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    Individuals with high self awareness tend to live happier and more fulfilling lives. That’s because being self aware brings several powerful benefits, including:

    • Finding and expressing your authentic self.
    • Being proactive, instead of reactive.
    • Enjoying positive and harmonious interpersonal relationships.
    • Having deeper thoughts.
    • Revealing your true purpose.

    One secret behind the magic of self awareness, is the fact that being self aware allows you to see your weaknesses. Once you know what they are, you can then act accordingly to fix them (where possible).

    As an example, think back to a time when you achieved a major success in your life. Your confidence jumped off the scale, and suddenly, everything in your life began to look rosy. However, success was fleeting, and before long you were not only back where you started – but had lost your initial faith and confidence too.

    Instead of seeing this as bad luck or personal failure, the better response would be to analyze exactly what happened.

    What caused your success? What caused your failure? And what could you have done differently?

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    By answering these questions, you’ll gain insight into your decision making and personality traits. Most importantly, you’ll be able to discover where you went wrong, and how you could avoid this next time around. This is how self awareness becomes a crucial partner in reaching your dreams and goals.

    How to Increase Your Self Awareness

    “Knowing others is intelligence; knowing yourself is true wisdom.” – Lao-Tze

    Okay, you’ve now seen some of the ways that self awareness can boost your success in life. (And we’ve only scratched the surface of potential benefits.)

    It’s now time to reveal several tips and techniques that will increase your self awareness.

    Take a psychometric test: You’ll understand more about yourself

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    Psychometric tests are ideal for raising your self awareness. The tests force you to think deeply about yourself, and how your react to different situations. Self reflection = Self awareness. Try this free, 100-question psychometric test offered by the University of Cambridge.

    Keep a personal journal: It can reduce anxiety and depression at the same time

    Writing a daily journal can be a great tool for increasing your self awareness. If your writing is honest and open, you’ll quickly discover things about yourself that you’d never previously realised. You’ll also begin to see how habits create your conditions. For self awareness purposes, your daily journal should (at the very least) list your biggest failures and greatest successes of the day. Science supports the effectiveness of journalism, with a recent Psychotherapy Research study[3] showing that writing a daily journal reduced anxiety and depression.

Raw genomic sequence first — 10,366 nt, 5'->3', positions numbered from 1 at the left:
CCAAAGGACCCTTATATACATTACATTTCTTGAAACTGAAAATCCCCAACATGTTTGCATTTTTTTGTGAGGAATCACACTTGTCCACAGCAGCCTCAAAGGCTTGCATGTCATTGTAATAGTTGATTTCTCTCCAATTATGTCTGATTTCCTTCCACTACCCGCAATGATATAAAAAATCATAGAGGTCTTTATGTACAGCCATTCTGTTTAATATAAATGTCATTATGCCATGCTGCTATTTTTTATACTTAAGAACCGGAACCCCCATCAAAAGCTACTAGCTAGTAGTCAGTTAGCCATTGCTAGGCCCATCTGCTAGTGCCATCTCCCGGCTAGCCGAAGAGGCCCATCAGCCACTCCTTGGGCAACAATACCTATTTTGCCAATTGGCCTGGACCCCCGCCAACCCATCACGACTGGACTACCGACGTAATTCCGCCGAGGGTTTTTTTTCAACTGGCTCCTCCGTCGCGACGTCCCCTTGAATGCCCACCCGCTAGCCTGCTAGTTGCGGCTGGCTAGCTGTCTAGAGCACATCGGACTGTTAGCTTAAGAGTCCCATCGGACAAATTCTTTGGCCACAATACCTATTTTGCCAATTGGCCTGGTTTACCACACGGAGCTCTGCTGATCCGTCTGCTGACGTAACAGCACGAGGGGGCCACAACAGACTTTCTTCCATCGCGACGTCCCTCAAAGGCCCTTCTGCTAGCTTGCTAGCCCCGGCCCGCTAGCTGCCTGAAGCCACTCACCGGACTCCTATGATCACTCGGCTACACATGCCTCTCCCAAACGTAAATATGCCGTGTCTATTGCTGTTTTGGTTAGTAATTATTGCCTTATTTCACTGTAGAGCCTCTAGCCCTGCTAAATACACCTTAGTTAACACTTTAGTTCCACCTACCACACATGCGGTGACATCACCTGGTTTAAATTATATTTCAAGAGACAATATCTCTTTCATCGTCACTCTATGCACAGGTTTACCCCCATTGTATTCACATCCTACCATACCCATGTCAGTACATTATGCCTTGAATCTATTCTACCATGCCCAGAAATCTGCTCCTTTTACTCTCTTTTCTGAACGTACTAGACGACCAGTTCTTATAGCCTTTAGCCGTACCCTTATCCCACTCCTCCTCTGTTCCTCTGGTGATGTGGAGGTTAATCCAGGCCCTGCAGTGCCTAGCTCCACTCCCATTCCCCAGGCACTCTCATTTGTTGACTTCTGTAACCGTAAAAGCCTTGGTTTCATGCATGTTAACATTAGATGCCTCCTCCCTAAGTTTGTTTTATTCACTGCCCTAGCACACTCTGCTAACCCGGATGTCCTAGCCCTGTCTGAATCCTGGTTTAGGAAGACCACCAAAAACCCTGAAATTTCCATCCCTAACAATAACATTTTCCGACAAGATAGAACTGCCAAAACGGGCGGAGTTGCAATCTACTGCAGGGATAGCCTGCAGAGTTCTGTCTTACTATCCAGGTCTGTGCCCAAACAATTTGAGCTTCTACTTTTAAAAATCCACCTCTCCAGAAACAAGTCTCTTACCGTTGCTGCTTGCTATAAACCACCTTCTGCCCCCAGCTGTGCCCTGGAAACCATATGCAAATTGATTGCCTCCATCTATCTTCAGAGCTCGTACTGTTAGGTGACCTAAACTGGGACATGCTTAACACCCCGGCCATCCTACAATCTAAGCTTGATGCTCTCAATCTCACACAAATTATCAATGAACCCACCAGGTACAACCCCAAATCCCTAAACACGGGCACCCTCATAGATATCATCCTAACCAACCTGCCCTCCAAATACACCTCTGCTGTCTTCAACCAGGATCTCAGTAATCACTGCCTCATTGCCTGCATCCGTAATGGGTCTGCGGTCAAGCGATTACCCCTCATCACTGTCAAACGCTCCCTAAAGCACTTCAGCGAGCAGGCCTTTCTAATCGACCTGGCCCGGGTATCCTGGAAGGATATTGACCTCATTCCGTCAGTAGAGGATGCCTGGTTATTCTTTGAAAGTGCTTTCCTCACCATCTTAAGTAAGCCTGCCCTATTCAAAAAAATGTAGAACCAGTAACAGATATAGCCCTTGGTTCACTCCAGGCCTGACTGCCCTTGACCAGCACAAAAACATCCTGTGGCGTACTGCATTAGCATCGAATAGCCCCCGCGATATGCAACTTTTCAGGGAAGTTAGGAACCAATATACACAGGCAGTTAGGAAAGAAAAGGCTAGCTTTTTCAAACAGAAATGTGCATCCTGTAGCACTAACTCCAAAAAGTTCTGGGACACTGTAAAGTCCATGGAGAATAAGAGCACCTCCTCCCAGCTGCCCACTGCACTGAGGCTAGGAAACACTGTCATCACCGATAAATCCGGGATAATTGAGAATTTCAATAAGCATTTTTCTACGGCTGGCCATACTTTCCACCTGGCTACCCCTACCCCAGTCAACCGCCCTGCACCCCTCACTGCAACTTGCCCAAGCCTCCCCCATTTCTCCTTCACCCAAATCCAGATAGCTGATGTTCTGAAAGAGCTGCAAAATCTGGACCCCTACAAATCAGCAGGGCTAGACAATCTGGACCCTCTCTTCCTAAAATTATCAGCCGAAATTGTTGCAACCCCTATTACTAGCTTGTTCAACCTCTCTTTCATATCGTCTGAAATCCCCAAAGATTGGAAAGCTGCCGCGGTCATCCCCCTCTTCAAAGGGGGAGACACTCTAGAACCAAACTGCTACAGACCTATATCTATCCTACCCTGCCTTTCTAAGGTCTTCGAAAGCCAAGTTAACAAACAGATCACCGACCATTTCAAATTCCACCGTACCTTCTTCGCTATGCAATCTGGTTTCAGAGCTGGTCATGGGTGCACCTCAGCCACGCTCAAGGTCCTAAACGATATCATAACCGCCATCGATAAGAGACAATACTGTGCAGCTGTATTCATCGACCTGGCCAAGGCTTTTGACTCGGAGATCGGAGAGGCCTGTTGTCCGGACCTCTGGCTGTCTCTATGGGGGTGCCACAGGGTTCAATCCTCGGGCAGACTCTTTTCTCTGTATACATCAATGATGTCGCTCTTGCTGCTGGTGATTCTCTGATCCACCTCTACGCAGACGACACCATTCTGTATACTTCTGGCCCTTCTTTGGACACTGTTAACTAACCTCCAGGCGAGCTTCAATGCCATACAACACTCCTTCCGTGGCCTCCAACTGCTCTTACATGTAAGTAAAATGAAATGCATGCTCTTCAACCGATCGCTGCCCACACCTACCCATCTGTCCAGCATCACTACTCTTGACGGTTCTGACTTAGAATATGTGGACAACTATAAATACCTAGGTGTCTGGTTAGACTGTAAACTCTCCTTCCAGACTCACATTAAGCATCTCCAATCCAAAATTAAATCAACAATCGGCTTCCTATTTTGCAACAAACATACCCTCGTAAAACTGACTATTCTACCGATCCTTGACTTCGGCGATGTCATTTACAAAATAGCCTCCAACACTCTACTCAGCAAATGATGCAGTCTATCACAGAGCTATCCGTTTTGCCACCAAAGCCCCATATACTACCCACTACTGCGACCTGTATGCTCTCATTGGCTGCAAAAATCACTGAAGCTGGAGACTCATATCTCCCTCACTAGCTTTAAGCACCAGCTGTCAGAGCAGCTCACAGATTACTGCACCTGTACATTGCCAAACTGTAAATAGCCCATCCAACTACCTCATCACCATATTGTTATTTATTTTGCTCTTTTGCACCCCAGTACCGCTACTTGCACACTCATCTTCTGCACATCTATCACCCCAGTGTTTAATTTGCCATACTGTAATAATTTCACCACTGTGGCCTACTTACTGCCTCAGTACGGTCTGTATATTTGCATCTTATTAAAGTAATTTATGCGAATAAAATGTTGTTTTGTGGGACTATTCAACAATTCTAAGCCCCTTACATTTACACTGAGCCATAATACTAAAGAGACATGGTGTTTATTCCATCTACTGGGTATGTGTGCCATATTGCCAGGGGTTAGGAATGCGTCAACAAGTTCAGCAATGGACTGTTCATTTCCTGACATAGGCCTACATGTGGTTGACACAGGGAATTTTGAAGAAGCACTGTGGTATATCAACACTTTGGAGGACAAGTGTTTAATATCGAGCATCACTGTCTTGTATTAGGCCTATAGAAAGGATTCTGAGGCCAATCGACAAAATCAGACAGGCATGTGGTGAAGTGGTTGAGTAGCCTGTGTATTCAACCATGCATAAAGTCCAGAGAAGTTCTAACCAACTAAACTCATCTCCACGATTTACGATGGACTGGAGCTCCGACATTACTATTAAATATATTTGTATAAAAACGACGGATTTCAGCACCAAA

Learn to meditate: To clear your thoughts

    If you’ve never tried meditating before, then you should definitely consider trying it, if you want to boost your self awareness. Meditation can help you to delve below the incessant chatter of your conscious mind, and instead, let you tap into the depths of your subconscious mind. As well as boosting your well-being and health, meditation can clear your thoughts, and help you to become more creative.[4]

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    How to get started? There are plenty of books and videos that can teach you the basics of meditation. Alternatively, you’ll be sure to find mediation classes in your local area.

    Ask for feedback: You’ll be amazed

    Choose a close family member or friend who knows you well. Ask then to give you an honest appraisal of your actions, beliefs and motivations. You’ll be amazed (and possibly shocked!) at what you hear. In fact, it’s likely that you’ll gain a completely new perspective on yourself. Use this new knowledge to make positive changes that could increase your effectiveness and success in life.

    Through boosting your self awareness, you’ll begin to see new, exciting opportunities for growth and success. You’ll also learn how others see you. This will help your interpersonal relationships – as well as your ability to read others.

    Self awareness can help you predict the success of others. It can also help you predict your own success.

    So, choose to follow in the footsteps of the highly-successful, and start developing your self awareness today.

    Reference